Christine Li  20:27  
okay, so that sounds like the recognition point, like I have to straighten out the system, because it's not allowing me to thrive in the work that I want to do. So then how did you move on from there? What were the realizations that came along the way? Hmm.

Unknown Speaker  20:47  
So at a similar point in time, I started to lose my first online business in 2011. So sort of around a similar point in time and that and I was with a network marketing company that was all about personal development, personal development, do it every day, 30 minutes a day. And that was a really big introduction for me in really reprogramming some of the stories and the belief systems that I had, and beginning to become consciously aware of the broken record that was actually playing all the time. And that was super liberating. And then from there, I went to therapy and had some massive breakthroughs. And looking back on some of the things that I said, and did in therapy at that time that I thought were revolutionary. I laugh at it now, I had really just such no sense of self, and was just so warped and like people pleasing and wasn't creating space for myself. And oh, man, is a different version, just a totally different person. I look back, I can't even imagine thinking the way that I used to think. So I think really being able to see some of those upgrades over time with just repetition and really studying and going to some of those uncomfortable places in the south, where those deeper woundings actually reside.

Christine Li  22:15  
Yes, you have a beautiful, confident presentation. And that's how I see you. And I'm wondering, like, how do you cope with moments of slipping backwards or feeling like, oh, yeah, no, I really all that growth. It really didn't really take me as far as I thought I did those moments where you're doubting yourself, what kinds of things do you now put into play?

Unknown Speaker  22:41  
Hmm. So I definitely have those moments. And I think, even just what we were talking about, before we hit record, just the way that we perceive each other to be in, especially in the online space, that yeah, I'm gonna put forward my content on the days where I feel most present. And I actually won't get on stories and record when I'm feeling really low vibration, because I know that that's being communicated and that the message is not coming through in the in the purest channel. So that's one thing that I'll do if I'm feeling like it's, it's just disconnected I rest. And that has been something that was difficult for me to learn. I mean, 2017, I was going guns blazing. My business was blowing up, I had a business partner, it was a kind of a toxic dynamic. And so that was really burning me out. And I just continued to push away some of those emotions that really look at those things. And really, in 2020, I had big physical issues, I had migraines, I couldn't physically lift myself out of bed, some days, like it was really bad. And I learned on a deep soul level, just the importance of rest and listening to my body. So that is the the number one thing that I think most entrepreneurs and high achievers need to cultivate is the relationship with your body. And listening when it is signaling to you get up and move, rest, sleep, drink water. I think that is so simple, and yet, not easy at times. And we're sort of getting caught up in all of our other stuff in our other stories.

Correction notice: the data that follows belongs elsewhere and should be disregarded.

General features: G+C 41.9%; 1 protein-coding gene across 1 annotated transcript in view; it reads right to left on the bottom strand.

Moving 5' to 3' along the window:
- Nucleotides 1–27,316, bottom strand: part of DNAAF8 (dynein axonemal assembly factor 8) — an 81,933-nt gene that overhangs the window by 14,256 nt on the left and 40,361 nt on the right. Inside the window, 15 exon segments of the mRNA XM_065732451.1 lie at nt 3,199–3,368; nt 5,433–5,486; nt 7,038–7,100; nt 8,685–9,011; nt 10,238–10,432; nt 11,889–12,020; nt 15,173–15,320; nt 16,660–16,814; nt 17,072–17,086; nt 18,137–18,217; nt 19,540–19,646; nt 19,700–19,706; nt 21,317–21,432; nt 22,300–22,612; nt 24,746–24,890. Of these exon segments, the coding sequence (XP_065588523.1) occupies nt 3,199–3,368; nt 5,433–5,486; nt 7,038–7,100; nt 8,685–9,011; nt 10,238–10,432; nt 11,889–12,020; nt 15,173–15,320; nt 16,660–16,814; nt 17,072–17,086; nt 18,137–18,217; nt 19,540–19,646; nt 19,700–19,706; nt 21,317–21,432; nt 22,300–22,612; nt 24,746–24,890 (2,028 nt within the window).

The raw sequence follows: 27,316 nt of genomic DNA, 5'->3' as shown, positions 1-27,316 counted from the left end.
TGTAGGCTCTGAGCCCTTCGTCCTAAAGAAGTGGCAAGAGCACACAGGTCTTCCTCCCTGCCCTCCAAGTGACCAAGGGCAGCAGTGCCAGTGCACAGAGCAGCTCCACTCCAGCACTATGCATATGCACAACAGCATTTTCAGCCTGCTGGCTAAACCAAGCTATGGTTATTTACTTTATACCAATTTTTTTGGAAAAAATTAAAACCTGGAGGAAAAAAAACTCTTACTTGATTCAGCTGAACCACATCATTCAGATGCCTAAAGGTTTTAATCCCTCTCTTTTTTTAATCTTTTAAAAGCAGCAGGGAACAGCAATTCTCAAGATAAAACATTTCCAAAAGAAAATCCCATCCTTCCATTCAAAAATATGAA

Christine Li  24:24  
Yes, I believe that getting ourselves to have peaceful true restorative rest is like a journey into itself because we're so trained into the productivity demand. And if we're not feeling pressure, nothing's really happening. And then rest feels like a waste of time or a mistake, or we're flowing time somehow. And I think that is really costly to our creativity, our ability to be resilient under stress. all the names and our businesses of courses. So,

Unknown Speaker  25:03  
yeah, I had a client who, prior to me having this sort of physical breakdown, she had said something, she had chronic autoimmune issues. And in a coaching conversation, she had this aha, this recognition, she said, I realized that I've been planning my days, and then feeling like a failure, because you're just not getting things done. She's like, but I'm planning my days for the high achiever version of me. And expecting herself to perform at 10 out of 10, every single day, but wasn't actually creating an environment for herself. Whether that be with sleep, exercise, the right food, taking breaks, like she wasn't creating any of the other pieces to the puzzle to support that level of productivity from the highest possible frequency. As a result was just in this downward spiral loop of okay, I prepared last night, I'm gonna get everything on my to do list ever done said I'm gonna get 300 hours of work done and 12. And then obviously would feel defeated, disappointed, blaming herself, Here you go again, you couldn't get it done, and was going down the spiral. And I remember when she said that, I was like, Oh, crap I am being so like, this is being such a strong mirror for me right now. And just patterns that I really had played out in the past, and some that were still present in in the way that I was showing up. But yeah, so I mean, to go back to what you were saying before this question of like, how do I navigate that now, it's really rest, because I understand that, as I love to say, all success is state dependent. All success is state dependent. So when we know how to manage and regulate our emotional state, that to me is, in studying successful people like the thing, you can have the greatest strategies and business plans on the planet, or the greatest coaches, Olympic level Broadway level coaches. But if you regulate your nervous system, kind of something that you actually said on my podcast episode, like, your body just goes into self sabotage, and you crash and burn. And there's not really a whole lot to be done once that self sabotage has transpired. It's like, Alright, now we just got to figure it out, pick up the pieces, and how do we move forward?